Barack Obama

President Barack Obama promoted what he called a "uniquely American" health care plan in a prime-time appearance devoted to questions about health-care reform.
 
In Wednesday's Questions for the President: Prescription for America, Obama answered questions from a town-hall audience and viewers about how to pay for his reforms, whether his plans would limit health care choices, and how the government would be involved in health care.

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During the forum, which was moderated by ABC News' Diane Sawyer and Charles Gibson, the president said he understood apprehension about reforms. "[Americans] know they're living with the devil. But the devil they know, they think may be better than the devil they don't."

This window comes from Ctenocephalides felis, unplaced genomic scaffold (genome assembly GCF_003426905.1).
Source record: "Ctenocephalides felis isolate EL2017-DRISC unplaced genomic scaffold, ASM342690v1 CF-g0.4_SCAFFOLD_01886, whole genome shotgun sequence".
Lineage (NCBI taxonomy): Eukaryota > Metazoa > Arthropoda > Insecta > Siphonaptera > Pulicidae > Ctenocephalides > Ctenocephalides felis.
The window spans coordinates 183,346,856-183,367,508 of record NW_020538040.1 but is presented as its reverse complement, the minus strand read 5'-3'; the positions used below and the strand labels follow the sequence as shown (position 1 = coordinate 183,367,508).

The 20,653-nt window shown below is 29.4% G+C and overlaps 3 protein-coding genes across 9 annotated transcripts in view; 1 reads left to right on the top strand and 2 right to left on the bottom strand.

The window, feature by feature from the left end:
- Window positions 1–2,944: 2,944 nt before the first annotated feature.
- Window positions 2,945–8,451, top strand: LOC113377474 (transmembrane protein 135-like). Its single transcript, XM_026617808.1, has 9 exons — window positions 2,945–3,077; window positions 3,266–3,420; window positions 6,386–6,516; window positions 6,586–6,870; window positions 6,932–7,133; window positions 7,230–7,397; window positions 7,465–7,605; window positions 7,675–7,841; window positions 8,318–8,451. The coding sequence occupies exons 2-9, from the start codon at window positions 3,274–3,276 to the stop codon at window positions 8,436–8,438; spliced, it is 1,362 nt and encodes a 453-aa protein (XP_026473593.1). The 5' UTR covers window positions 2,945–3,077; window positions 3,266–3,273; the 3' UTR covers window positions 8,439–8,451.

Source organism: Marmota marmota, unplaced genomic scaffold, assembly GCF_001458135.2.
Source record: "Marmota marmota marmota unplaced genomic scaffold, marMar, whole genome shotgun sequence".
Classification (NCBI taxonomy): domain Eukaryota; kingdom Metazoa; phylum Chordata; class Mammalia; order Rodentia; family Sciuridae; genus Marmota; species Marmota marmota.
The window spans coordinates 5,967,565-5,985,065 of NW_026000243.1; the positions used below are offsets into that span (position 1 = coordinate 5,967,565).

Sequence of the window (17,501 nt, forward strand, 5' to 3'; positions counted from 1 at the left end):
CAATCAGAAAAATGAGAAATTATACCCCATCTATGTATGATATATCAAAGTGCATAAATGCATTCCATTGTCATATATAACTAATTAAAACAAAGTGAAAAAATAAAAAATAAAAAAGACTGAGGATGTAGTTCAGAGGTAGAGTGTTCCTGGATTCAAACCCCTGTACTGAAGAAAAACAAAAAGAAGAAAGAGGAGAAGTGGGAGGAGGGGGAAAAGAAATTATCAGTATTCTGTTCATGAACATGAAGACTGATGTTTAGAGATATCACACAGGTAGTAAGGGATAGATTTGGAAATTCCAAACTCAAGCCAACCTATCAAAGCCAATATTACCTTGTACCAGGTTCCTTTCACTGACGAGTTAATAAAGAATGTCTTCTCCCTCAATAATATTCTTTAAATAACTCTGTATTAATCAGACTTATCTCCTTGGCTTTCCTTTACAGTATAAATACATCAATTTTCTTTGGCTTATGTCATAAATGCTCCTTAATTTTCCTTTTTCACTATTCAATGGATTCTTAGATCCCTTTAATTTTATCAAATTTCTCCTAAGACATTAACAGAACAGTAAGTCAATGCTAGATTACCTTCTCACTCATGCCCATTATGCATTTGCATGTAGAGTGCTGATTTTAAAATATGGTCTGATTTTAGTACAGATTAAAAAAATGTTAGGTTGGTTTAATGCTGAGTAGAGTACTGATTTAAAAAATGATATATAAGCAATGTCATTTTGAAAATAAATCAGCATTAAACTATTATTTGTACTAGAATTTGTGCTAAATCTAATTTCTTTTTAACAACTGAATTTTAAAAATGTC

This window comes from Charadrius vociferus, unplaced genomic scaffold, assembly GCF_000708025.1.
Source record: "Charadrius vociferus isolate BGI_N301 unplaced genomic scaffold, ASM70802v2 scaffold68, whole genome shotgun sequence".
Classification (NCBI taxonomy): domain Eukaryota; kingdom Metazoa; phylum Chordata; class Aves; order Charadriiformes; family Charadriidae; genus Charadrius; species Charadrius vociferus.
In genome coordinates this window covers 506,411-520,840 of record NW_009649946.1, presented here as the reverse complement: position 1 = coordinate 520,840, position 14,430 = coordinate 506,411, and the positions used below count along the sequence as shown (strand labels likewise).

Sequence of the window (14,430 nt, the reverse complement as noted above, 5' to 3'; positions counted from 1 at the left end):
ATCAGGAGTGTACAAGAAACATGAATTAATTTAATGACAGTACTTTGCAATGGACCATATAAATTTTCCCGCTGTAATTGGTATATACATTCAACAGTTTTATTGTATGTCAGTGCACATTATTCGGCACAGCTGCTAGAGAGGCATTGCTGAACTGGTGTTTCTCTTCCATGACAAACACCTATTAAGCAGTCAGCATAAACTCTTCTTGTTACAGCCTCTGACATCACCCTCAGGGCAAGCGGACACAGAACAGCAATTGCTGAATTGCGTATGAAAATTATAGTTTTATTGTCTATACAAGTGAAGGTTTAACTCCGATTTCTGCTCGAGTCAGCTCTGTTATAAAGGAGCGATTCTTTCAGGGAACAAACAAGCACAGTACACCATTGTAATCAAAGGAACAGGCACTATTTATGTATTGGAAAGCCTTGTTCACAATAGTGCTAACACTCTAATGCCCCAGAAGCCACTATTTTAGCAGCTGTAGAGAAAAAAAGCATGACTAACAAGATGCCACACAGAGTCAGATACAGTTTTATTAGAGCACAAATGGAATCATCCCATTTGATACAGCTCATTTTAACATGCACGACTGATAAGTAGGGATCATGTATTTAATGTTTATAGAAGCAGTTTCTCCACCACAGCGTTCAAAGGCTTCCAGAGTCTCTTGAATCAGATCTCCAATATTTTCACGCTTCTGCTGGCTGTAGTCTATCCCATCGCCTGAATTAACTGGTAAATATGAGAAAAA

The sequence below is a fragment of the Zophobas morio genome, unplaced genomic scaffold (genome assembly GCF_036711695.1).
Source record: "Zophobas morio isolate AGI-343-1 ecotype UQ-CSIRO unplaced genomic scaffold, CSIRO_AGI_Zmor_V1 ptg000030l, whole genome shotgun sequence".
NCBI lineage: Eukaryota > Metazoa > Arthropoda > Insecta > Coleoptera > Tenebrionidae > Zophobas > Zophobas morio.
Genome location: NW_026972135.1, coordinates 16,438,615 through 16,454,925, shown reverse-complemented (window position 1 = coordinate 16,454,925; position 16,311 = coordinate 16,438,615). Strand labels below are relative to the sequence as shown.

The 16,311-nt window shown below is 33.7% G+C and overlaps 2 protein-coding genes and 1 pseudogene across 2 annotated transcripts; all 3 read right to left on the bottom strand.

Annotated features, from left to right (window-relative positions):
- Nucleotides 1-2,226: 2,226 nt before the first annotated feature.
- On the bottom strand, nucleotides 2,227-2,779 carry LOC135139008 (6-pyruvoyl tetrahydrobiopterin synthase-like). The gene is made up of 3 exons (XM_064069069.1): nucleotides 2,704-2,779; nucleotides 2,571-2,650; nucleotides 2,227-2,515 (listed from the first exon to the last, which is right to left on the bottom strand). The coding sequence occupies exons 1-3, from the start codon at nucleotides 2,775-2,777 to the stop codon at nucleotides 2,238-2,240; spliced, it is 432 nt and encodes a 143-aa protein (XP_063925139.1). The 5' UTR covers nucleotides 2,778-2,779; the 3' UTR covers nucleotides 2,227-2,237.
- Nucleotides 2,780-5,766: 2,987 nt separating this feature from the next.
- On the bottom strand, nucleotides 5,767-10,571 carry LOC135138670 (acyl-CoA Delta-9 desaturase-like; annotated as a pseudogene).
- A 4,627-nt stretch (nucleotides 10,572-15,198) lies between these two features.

He also said government involvement would be essential to reform: "Unfortunately government, whether you like it or not, is going to already be involved," he said.

"We pay for Medicare, we pay for Medicaid. There are a whole host of rules, both at the state and federal level, governing how health care is administered," Obama continued. "And so the key is for us to try to figure how to take that involvement ... and to keep doing what works, and stop doing what doesn't work."

He also said hurdles remain. "These things are going to be tough politically," he said. "What's lacking is political will. And that's what I'm hoping the American people will provide."

Did you watch the president's forum? What did you think of the discussion?